The protest broadened Monday when labor unions representing 200,000 workers at 43 state enterprises said they would cut off water, electricity and telephone service to government offices beginning Wednesday. Thai Airways employees said they would delay flights beginning Wednesday, and transportation workers said they would halt service on 80 percent of Bangkok’s 3,800 buses.
The announced job actions came on the 100th day of street protests demanding the resignation of Mr. Samak, whom protesters accuse of corruption and incompetence and of being a front man for former Prime Minister Thaksin Shinawatra.
Inside the grounds of Mr. Samak’s compound, Chamlong Srimuang, a former army general and governor of Bangkok who has led the anti-government protests, was defiant in the face of the state of emergency.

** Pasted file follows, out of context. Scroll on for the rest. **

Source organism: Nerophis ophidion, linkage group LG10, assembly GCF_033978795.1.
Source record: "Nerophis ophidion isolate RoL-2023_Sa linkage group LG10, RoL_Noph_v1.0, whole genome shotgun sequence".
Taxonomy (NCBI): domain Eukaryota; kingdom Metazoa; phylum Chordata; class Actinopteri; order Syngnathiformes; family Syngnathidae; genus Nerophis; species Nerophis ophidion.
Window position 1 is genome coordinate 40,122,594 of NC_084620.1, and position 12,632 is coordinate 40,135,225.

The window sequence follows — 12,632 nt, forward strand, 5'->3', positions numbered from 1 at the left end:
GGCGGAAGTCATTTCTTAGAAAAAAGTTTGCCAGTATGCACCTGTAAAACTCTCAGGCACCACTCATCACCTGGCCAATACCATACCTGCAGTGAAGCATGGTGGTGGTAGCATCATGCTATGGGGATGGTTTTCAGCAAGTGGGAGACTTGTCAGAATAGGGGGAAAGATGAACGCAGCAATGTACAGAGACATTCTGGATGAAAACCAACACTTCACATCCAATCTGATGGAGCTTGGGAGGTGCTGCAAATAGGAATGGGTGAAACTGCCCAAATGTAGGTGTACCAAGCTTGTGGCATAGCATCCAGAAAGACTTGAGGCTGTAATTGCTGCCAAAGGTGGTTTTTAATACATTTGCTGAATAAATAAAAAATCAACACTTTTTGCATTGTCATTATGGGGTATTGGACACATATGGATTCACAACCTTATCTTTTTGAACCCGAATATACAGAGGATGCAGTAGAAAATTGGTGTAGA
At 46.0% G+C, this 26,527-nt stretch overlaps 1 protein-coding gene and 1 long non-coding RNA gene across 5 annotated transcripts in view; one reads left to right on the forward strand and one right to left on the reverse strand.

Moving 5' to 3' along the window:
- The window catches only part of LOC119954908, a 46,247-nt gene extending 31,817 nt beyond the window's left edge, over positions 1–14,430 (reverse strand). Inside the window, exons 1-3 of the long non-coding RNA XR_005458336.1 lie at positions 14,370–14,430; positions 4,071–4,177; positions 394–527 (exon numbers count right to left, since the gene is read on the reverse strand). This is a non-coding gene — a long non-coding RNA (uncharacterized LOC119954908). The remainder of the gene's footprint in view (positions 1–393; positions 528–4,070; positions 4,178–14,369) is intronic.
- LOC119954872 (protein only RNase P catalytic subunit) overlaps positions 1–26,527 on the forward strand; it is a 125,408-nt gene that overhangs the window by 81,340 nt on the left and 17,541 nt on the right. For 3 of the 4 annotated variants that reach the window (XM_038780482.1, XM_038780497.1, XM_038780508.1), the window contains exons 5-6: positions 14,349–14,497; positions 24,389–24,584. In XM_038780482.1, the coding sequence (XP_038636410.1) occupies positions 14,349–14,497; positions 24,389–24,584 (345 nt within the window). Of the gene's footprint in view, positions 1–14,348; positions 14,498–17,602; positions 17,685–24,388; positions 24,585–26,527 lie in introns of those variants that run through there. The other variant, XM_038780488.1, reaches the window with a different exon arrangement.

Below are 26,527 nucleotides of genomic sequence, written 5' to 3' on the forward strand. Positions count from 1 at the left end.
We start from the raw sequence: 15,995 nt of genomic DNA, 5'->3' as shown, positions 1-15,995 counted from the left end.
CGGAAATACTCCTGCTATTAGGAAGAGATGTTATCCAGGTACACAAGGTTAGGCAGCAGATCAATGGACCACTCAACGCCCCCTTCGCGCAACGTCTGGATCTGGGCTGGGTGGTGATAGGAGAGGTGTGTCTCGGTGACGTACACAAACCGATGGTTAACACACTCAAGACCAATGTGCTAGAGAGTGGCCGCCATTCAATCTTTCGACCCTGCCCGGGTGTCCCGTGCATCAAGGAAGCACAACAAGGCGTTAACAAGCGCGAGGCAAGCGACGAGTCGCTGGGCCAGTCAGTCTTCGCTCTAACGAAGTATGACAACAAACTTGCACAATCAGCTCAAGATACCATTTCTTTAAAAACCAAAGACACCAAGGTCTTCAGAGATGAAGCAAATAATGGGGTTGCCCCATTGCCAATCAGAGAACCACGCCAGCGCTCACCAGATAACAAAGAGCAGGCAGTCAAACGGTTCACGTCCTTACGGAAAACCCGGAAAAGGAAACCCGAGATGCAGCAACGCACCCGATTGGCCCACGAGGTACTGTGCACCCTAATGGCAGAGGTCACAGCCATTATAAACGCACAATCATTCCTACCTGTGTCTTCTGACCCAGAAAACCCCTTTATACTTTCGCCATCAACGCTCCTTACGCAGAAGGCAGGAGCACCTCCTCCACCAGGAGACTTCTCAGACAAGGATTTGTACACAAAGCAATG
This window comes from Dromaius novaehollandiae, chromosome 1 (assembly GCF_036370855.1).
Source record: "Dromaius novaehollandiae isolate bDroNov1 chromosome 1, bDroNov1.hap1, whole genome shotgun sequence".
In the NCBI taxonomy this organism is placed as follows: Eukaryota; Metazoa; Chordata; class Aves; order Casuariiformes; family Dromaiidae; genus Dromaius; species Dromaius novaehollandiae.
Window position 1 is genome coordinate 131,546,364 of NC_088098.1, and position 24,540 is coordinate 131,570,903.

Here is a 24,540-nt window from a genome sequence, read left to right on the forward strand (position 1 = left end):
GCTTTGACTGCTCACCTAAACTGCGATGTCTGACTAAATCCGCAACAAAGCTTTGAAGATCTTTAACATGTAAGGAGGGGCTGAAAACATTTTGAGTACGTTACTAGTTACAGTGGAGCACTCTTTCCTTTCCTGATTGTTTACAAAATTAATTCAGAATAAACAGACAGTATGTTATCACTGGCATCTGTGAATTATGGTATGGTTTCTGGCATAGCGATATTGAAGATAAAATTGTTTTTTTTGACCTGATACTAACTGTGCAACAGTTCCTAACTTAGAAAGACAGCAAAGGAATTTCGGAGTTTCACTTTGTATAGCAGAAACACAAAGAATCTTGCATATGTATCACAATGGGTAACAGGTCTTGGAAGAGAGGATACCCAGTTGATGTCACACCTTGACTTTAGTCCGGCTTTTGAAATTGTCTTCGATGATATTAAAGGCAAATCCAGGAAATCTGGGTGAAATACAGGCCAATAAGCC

“We must fight. We will not go anywhere,” he said shortly after it was declared. “We will be here. There are not enough prisons to detain us.”
The state of emergency does not impose a curfew but it bans gatherings of more than five people and meetings or any activities that might disturb the public order. The order also bars any news reports, published materials or any other media that could cause misunderstanding or that would affect the stability of the state. The army chief and the chief of police were given charge of Bangkok.
The early morning clash occurred when supporters of the government pushed through a police line and battled protesters in a melee that involved sticks, clubs, slingshots and firearms.
Among the injured, four were in serious condition, including two with gunshot wounds. The violence eased only when troops with riot gear arrived to reinforce the police.